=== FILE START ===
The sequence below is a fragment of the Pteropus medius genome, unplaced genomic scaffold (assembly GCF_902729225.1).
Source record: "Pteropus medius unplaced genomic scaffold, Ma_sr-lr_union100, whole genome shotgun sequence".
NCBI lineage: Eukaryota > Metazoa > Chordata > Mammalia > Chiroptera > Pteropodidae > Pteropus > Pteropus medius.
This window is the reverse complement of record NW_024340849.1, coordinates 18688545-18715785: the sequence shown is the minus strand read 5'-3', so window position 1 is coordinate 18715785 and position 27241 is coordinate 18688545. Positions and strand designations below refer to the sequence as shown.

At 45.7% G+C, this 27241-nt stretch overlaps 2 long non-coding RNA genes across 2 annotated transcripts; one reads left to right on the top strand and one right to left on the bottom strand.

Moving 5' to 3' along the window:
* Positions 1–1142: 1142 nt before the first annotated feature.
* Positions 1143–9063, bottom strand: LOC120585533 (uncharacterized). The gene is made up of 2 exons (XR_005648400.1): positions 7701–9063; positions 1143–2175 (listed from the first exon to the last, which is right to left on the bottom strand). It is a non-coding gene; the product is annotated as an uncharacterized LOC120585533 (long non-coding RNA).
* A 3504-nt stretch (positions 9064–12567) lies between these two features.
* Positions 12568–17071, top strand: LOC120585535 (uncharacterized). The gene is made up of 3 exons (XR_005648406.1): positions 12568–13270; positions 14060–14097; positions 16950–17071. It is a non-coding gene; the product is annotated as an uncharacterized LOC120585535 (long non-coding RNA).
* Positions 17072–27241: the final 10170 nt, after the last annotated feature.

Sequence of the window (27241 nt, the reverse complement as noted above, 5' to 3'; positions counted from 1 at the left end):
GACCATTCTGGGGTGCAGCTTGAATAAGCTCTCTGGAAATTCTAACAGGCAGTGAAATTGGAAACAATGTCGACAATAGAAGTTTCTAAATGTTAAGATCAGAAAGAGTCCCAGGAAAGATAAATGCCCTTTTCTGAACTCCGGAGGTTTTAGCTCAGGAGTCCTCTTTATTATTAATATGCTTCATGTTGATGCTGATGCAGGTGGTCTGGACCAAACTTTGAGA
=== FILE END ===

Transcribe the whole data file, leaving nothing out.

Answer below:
The sequence below is a fragment of the Pteropus medius genome, unplaced genomic scaffold (assembly GCF_902729225.1).
Source record: "Pteropus medius unplaced genomic scaffold, Ma_sr-lr_union100, whole genome shotgun sequence".
NCBI lineage: Eukaryota > Metazoa > Chordata > Mammalia > Chiroptera > Pteropodidae > Pteropus > Pteropus medius.
This window is the reverse complement of record NW_024340849.1, coordinates 18688545-18715785: the sequence shown is the minus strand read 5'-3', so window position 1 is coordinate 18715785 and position 27241 is coordinate 18688545. Positions and strand designations below refer to the sequence as shown.

At 45.7% G+C, this 27241-nt stretch overlaps 2 long non-coding RNA genes across 2 annotated transcripts; one reads left to right on the top strand and one right to left on the bottom strand.

Moving 5' to 3' along the window:
* Positions 1–1142: 1142 nt before the first annotated feature.
* Positions 1143–9063, bottom strand: LOC120585533 (uncharacterized). The gene is made up of 2 exons (XR_005648400.1): positions 7701–9063; positions 1143–2175 (listed from the first exon to the last, which is right to left on the bottom strand). It is a non-coding gene; the product is annotated as an uncharacterized LOC120585533 (long non-coding RNA).
* A 3504-nt stretch (positions 9064–12567) lies between these two features.
* Positions 12568–17071, top strand: LOC120585535 (uncharacterized). The gene is made up of 3 exons (XR_005648406.1): positions 12568–13270; positions 14060–14097; positions 16950–17071. It is a non-coding gene; the product is annotated as an uncharacterized LOC120585535 (long non-coding RNA).
* Positions 17072–27241: the final 10170 nt, after the last annotated feature.

Sequence of the window (27241 nt, the reverse complement as noted above, 5' to 3'; positions counted from 1 at the left end):
GACCATTCTGGGGTGCAGCTTGAATAAGCTCTCTGGAAATTCTAACAGGCAGTGAAATTGGAAACAATGTCGACAATAGAAGTTTCTAAATGTTAAGATCAGAAAGAGTCCCAGGAAAGATAAATGCCCTTTTCTGAACTCCGGAGGTTTTAGCTCAGGAGTCCTCTTTATTATTAATATGCTTCATGTTGATGCTGATGCAGGTGGTCTGGACCAAACTTTGAGA